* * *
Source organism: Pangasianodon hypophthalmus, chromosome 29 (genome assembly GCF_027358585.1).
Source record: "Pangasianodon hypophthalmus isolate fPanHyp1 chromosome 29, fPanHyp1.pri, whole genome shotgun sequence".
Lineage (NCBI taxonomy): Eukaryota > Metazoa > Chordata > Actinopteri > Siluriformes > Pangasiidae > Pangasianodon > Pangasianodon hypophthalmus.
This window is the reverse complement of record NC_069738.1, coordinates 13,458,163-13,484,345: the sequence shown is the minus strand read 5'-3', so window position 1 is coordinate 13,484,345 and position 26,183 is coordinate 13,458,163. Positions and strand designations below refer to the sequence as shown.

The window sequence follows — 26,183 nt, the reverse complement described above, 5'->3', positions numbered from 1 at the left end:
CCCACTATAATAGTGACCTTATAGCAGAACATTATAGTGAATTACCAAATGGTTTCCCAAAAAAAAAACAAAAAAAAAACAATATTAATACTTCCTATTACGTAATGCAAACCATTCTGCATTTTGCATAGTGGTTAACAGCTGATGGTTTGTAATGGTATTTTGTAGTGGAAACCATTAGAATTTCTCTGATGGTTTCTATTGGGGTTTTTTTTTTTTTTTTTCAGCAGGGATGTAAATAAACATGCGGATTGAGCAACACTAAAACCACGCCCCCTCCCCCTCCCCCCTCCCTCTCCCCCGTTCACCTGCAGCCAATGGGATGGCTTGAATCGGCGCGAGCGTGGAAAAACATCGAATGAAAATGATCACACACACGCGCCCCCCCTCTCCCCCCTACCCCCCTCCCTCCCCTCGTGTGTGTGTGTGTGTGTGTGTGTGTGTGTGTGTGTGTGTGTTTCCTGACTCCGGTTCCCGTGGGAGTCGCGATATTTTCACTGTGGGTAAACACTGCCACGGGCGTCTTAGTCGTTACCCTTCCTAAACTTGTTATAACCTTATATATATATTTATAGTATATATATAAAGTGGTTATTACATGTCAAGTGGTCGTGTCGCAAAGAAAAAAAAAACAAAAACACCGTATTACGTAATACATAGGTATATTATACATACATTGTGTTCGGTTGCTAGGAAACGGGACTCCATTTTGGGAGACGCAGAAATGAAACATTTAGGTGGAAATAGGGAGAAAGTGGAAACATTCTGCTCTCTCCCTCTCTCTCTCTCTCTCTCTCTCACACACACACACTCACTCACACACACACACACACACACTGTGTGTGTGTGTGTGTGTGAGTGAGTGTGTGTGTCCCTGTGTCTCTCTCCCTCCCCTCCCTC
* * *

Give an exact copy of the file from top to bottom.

Source organism: Pangasianodon hypophthalmus, chromosome 29 (genome assembly GCF_027358585.1).
Source record: "Pangasianodon hypophthalmus isolate fPanHyp1 chromosome 29, fPanHyp1.pri, whole genome shotgun sequence".
Lineage (NCBI taxonomy): Eukaryota > Metazoa > Chordata > Actinopteri > Siluriformes > Pangasiidae > Pangasianodon > Pangasianodon hypophthalmus.
This window is the reverse complement of record NC_069738.1, coordinates 13,458,163-13,484,345: the sequence shown is the minus strand read 5'-3', so window position 1 is coordinate 13,484,345 and position 26,183 is coordinate 13,458,163. Positions and strand designations below refer to the sequence as shown.

The window sequence follows — 26,183 nt, the reverse complement described above, 5'->3', positions numbered from 1 at the left end:
CCCACTATAATAGTGACCTTATAGCAGAACATTATAGTGAATTACCAAATGGTTTCCCAAAAAAAAAACAAAAAAAAAACAATATTAATACTTCCTATTACGTAATGCAAACCATTCTGCATTTTGCATAGTGGTTAACAGCTGATGGTTTGTAATGGTATTTTGTAGTGGAAACCATTAGAATTTCTCTGATGGTTTCTATTGGGGTTTTTTTTTTTTTTTTTCAGCAGGGATGTAAATAAACATGCGGATTGAGCAACACTAAAACCACGCCCCCTCCCCCTCCCCCCTCCCTCTCCCCCGTTCACCTGCAGCCAATGGGATGGCTTGAATCGGCGCGAGCGTGGAAAAACATCGAATGAAAATGATCACACACACGCGCCCCCCCTCTCCCCCCTACCCCCCTCCCTCCCCTCGTGTGTGTGTGTGTGTGTGTGTGTGTGTGTGTGTGTGTGTGTTTCCTGACTCCGGTTCCCGTGGGAGTCGCGATATTTTCACTGTGGGTAAACACTGCCACGGGCGTCTTAGTCGTTACCCTTCCTAAACTTGTTATAACCTTATATATATATTTATAGTATATATATAAAGTGGTTATTACATGTCAAGTGGTCGTGTCGCAAAGAAAAAAAAAACAAAAACACCGTATTACGTAATACATAGGTATATTATACATACATTGTGTTCGGTTGCTAGGAAACGGGACTCCATTTTGGGAGACGCAGAAATGAAACATTTAGGTGGAAATAGGGAGAAAGTGGAAACATTCTGCTCTCTCCCTCTCTCTCTCTCTCTCTCTCTCACACACACACACTCACTCACACACACACACACACACACTGTGTGTGTGTGTGTGTGTGAGTGAGTGTGTGTGTCCCTGTGTCTCTCTCCCTCCCCTCCCTC